Bundestag calls Turkish crimes against Armenians genocide

The German parliament has passed a resolution calling Turkish crimes against Armenians in 1915 and 1916 genocide.

Source: B92, Tanjug

During the voting, only one MP abstained, and another voted against the resolution, entitled, "Remembrance and commemoration of the genocide of Armenians and other Christian minorities in 1915 and 1916."

This outcome was expected, and the document supported by German Chancellor Angela Merkel, who did not attend the session.

Gregor Gysi of the Left party, who criticized Turkey's actions towards the Kurds, said that Germany was a historic accomplice and had an obliged to recognize the mass killings of Armenians during the First World War.

"We have to call it what it is - genocide. The Bundestag (German parliament) should not allow Turkey to blackmail it," he said.

The news was welcomed with relief by hundreds of supporters of the Armenian people, who gathered in front of the parliament building on Thursday.

Turkish Prime Minister Binali Yildirim said earlier that it would be "irrational" of the German parliament to approve such a resolution, as it would "test the friendship between the two countries."

Turkish President Recep Tayyip Erdogan has previously warned that relations between Ankara and Berlin would worsen if Germany recognized anti-Armenian crimes as genocide.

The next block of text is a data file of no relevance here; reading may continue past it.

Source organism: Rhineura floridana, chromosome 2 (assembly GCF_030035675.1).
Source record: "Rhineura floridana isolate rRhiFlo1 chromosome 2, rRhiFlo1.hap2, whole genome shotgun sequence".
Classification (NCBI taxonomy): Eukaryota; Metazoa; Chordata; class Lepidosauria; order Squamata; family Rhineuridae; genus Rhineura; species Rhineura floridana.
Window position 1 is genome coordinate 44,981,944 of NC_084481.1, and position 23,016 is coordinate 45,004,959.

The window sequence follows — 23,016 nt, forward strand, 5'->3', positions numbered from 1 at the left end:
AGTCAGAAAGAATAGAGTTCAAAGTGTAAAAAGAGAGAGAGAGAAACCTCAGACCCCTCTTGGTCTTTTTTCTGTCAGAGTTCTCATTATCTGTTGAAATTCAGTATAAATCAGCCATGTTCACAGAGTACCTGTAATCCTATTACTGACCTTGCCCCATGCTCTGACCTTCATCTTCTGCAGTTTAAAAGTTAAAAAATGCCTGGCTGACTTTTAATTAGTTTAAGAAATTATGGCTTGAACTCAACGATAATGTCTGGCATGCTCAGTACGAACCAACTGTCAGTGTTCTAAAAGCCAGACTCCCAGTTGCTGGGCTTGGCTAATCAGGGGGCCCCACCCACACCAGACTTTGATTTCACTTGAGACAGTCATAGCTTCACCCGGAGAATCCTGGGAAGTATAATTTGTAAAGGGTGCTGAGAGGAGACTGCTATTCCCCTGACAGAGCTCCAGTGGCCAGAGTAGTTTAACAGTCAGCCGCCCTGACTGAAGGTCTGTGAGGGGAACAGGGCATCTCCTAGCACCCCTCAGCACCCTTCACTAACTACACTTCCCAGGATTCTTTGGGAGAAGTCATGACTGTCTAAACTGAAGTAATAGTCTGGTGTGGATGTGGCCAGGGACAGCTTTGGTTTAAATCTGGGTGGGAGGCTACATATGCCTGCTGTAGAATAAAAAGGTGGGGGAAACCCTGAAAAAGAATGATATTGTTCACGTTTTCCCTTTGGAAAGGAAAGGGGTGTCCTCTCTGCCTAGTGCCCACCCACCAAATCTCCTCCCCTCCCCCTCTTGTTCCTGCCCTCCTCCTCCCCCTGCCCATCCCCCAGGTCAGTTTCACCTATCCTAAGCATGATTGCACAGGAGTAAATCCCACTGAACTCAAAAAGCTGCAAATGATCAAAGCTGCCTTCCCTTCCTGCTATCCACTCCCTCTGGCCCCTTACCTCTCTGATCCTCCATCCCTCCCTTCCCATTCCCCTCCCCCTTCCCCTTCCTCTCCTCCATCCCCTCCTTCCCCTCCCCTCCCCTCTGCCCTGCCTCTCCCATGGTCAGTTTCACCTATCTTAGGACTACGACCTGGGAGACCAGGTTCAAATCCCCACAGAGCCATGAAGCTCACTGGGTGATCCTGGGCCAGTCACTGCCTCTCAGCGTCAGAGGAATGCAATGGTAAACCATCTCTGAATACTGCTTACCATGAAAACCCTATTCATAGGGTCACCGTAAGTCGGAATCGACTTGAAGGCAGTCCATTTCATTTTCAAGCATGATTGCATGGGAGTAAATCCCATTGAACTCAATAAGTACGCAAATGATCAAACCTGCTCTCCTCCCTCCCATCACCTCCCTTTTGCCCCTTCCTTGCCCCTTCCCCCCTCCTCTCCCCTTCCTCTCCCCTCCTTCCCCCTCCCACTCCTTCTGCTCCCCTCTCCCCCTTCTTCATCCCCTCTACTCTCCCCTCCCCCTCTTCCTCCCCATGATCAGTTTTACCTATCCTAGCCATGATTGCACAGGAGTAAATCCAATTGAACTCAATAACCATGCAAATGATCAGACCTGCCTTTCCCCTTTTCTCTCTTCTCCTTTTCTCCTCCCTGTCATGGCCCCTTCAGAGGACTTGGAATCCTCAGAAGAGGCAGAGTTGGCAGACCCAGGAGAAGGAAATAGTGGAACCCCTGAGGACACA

Speaking in Kenya after the vote, he said it would “seriously affect” ties between Turkey and Germany, and confirmed that Ankara has recalled its ambassador to Germany for consultations, daily Guardian has reported.

Ankara previously launched a strong campaign against this resolution, which involved sending e-mails to German ministers - however, some of these messages aimed to intimidate politicians, and threatened journalists.

The issue of the genocide of Armenians is particularly sensitive in Germany, since it has special ties with Ankara, among other things because of the three million Turks who live in the country, according to AFP.

The Bundestag vote on the resolution came at a sensitive time when Germany and the EU need Turkey to stem the flow of migrants, while tensions are high on a number of issues, including human rights.

Armenians claim that a million and a half of their people were killed between 1915 and 1917, when the Ottoman Empire was falling apart, while modern Turkey rejects the claim.

More than 20 countries, including France and Russia, have recognized these crimes as genocide.


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